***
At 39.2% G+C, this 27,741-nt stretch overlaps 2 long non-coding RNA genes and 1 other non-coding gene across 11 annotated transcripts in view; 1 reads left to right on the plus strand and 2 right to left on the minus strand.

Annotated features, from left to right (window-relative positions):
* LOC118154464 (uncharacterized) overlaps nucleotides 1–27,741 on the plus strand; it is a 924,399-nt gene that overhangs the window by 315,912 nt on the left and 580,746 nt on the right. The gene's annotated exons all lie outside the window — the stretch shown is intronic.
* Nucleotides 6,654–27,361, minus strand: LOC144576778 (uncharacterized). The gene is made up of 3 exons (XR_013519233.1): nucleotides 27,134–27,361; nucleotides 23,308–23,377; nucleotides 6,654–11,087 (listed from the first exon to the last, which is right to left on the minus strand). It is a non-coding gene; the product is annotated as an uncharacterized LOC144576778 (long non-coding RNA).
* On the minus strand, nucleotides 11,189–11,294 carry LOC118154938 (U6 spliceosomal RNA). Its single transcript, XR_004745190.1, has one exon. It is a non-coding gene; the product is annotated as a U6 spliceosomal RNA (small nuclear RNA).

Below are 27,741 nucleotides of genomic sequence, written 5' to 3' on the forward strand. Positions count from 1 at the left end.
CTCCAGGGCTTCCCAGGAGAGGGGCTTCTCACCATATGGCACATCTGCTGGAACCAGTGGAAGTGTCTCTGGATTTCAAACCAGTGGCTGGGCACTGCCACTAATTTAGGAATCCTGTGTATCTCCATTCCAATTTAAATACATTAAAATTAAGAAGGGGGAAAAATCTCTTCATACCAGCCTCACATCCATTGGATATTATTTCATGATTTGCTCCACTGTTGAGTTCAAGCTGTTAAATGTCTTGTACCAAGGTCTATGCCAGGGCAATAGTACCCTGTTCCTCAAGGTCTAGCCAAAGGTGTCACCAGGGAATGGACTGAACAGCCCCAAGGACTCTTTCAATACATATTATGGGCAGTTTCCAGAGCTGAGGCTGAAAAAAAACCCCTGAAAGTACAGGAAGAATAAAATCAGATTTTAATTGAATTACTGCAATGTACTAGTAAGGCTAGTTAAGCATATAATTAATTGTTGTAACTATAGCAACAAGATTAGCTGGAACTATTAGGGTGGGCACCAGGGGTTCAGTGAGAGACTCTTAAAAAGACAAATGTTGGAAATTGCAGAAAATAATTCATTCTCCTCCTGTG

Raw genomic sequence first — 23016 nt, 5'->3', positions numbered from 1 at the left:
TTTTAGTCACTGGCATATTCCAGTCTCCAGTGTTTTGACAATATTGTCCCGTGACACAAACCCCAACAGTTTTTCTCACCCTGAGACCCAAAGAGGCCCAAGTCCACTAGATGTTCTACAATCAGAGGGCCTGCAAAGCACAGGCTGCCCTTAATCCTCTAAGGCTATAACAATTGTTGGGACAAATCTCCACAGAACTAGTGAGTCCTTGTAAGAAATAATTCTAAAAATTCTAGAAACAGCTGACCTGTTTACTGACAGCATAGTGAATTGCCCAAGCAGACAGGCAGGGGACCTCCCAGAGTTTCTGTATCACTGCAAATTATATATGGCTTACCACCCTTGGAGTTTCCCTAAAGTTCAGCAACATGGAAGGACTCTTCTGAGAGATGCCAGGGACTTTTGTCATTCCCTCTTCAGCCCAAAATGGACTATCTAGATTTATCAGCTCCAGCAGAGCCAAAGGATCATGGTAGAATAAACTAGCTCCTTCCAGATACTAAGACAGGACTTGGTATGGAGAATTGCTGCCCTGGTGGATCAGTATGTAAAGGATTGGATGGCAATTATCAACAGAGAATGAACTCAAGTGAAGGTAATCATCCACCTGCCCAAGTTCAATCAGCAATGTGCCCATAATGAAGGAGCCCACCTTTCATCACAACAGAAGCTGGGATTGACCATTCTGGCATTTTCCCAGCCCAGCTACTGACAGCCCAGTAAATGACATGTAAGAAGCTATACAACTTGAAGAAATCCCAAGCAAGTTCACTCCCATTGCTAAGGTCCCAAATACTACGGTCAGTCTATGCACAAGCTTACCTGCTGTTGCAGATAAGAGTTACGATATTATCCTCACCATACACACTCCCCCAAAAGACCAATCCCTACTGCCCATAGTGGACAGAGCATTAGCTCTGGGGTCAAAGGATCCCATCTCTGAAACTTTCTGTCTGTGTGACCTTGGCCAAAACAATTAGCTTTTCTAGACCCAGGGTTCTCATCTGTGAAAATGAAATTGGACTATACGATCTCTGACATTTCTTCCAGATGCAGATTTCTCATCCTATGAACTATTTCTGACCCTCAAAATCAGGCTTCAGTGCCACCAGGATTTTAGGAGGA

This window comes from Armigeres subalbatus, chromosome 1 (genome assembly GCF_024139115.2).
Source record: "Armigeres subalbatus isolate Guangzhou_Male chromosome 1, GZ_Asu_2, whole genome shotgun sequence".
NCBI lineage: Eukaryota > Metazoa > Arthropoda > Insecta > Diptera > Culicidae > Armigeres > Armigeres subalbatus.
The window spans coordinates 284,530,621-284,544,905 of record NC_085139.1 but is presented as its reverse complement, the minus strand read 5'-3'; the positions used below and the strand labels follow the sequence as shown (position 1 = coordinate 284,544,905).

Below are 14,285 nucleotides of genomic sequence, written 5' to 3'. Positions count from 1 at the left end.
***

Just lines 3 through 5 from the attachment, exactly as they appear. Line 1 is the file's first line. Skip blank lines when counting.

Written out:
* LOC118154464 (uncharacterized) overlaps nucleotides 1–27,741 on the plus strand; it is a 924,399-nt gene that overhangs the window by 315,912 nt on the left and 580,746 nt on the right. The gene's annotated exons all lie outside the window — the stretch shown is intronic.
* Nucleotides 6,654–27,361, minus strand: LOC144576778 (uncharacterized). The gene is made up of 3 exons (XR_013519233.1): nucleotides 27,134–27,361; nucleotides 23,308–23,377; nucleotides 6,654–11,087 (listed from the first exon to the last, which is right to left on the minus strand). It is a non-coding gene; the product is annotated as an uncharacterized LOC144576778 (long non-coding RNA).
* On the minus strand, nucleotides 11,189–11,294 carry LOC118154938 (U6 spliceosomal RNA). Its single transcript, XR_004745190.1, has one exon. It is a non-coding gene; the product is annotated as a U6 spliceosomal RNA (small nuclear RNA).